I'm not. It's way to cut a cost to cope with the increase of another expense (protection payments) without raising the customer's price. Perfectly normal reaction to increased extortion.
or if not smite then enlighten... it's on TPB, refusing to license it for streaming will not change that, or even slow it down.
worse than Blockbuster had it, for that matter. Blockbuster had more room to keep the old stuff around and sometimes knew their customers well enough to cater to their tastes for the obscure.
Is there any service with a library on par with TPB, streamed or otherwise?
I don't know if it'll work on your particular system, but it's _supposed_ to be possible to represent IP addresses as a non-dotted decimal number, and '0' would be even shorter.
Costs should be driven by the party responsible for the traffic being on the network. In the case of neflix traffic, that's _me_, the end recipient. And I've already ponied up to the cable company to cover their cost to transfer the bits to me. The cable co just wants to double dip.
I'm not against systemd. I'm just bummed that I have to leave Ubuntu to avoid it.
We don't like thinking it's inevitable yet. We like thinking that maybe the distros that we used to use and love can be convinced to stay the way we love them instead of growing apart.
The sum of energy being zero does not mean either particular component is zero. +apple can have scads of energy as long as -apple has negative scads, and transferring some +apple's energy to the wall does not change the total energy in the system. It does probably mean that -apple will catch up to and pass +apple, at which point the acceleration will be in the other direction but the exact behavior depends on relative speeds because that affects distances. (I'm ignoring the effect of gravitational interaction between the wall and -apple because the apples are going too fast to stay near it, and I'm ignoring -apple's impacts on +apple and the wall because someone above was saying that since negative matter isn't likely to have electrons it's not likely to have any trouble just sliding through.)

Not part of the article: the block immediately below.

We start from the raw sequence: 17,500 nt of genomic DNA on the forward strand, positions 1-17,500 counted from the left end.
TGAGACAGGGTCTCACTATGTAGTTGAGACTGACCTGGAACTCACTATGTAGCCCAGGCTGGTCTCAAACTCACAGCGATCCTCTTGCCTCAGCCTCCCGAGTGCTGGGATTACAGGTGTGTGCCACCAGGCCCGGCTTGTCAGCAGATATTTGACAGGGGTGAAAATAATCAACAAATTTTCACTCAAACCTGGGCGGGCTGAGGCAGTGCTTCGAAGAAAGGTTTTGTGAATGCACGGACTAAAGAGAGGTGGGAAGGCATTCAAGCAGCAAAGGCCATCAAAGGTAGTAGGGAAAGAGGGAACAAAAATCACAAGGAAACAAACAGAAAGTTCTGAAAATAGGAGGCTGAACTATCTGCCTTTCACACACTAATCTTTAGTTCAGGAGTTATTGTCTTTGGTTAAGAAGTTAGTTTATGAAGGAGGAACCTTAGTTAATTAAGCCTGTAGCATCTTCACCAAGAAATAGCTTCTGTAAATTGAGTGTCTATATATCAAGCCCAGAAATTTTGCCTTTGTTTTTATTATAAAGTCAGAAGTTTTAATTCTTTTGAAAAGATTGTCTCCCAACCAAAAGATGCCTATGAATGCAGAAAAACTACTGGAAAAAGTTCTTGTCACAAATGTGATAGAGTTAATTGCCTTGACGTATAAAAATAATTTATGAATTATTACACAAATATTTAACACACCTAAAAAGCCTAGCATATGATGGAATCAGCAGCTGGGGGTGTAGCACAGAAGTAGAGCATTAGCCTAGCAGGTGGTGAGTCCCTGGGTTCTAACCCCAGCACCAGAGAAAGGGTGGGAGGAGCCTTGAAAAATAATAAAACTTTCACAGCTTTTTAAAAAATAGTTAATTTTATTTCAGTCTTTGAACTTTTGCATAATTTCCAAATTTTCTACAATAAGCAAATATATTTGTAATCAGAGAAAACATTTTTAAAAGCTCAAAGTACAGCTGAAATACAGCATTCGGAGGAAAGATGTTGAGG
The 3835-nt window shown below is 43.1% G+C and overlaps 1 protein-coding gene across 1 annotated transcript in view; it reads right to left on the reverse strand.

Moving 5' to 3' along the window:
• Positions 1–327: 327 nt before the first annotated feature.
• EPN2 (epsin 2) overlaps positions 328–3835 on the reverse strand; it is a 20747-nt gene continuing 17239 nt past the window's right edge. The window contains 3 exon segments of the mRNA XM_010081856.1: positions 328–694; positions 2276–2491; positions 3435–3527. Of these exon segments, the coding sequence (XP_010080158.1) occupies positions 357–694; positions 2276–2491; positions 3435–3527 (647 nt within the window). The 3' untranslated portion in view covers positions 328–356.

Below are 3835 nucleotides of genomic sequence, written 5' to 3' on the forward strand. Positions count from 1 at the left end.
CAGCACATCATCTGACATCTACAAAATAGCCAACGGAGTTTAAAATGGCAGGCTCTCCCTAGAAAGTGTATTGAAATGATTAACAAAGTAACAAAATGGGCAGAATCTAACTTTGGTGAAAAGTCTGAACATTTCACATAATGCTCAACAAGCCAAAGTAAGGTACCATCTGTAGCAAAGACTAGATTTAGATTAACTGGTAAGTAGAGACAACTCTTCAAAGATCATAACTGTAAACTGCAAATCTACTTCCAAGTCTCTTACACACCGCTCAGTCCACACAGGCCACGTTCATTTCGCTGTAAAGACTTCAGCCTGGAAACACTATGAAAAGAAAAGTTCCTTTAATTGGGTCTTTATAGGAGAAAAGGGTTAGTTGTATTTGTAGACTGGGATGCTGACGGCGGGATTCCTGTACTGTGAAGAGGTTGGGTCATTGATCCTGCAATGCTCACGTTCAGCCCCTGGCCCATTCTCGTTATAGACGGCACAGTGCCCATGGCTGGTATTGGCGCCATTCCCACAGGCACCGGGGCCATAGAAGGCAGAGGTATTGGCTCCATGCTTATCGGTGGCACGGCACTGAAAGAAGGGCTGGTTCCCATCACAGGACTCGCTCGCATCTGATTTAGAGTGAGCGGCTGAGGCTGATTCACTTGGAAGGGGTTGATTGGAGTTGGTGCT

My way of remembering it is this: Dark matter is why large structures (galaxies) don't fly apart. Dark energy is why even larger structures (the universe) does.
I think this would put a hefty dent in the existing problem, but it brings up a new problem of what're they gonna do for a living during those 10 years? I haven't come up with a viable answer for that; all the income sources I can think of come down to: regulated industry - that's what we're trying to prevent; government (pension) - turns the job into a vacation factory (work for FCC for a year, get 10 off); nonregulated industry - best case, but depends on them having enough skills that aren't focused on how the regulated industry works. *shrug*
Why would they want to? Comcast can get a lot more done by throwing money at lobbying than by adding one more vote to the congressional race in whatever district they're incorporated in. Sure, I suppose if they were granted the right they'd have someone go cast that vote, but it's not important enough for them to actually work towards.
The important aspect is not so much that the companies are _former_ employers as that the companies are _future_ employers.
Unless I'm misreading it badly, he's not trying to justify the death penalty for carjacking; he's explaining why he wouldn't mourn for a carjacker. And I bet the typical just-robbed homeowner would agree.
So's your house and all your stuff. Doesn't stop people from feeling violated when their home gets robbed. People are not always strictly rational, and any successful society has to recognize that and deal with it.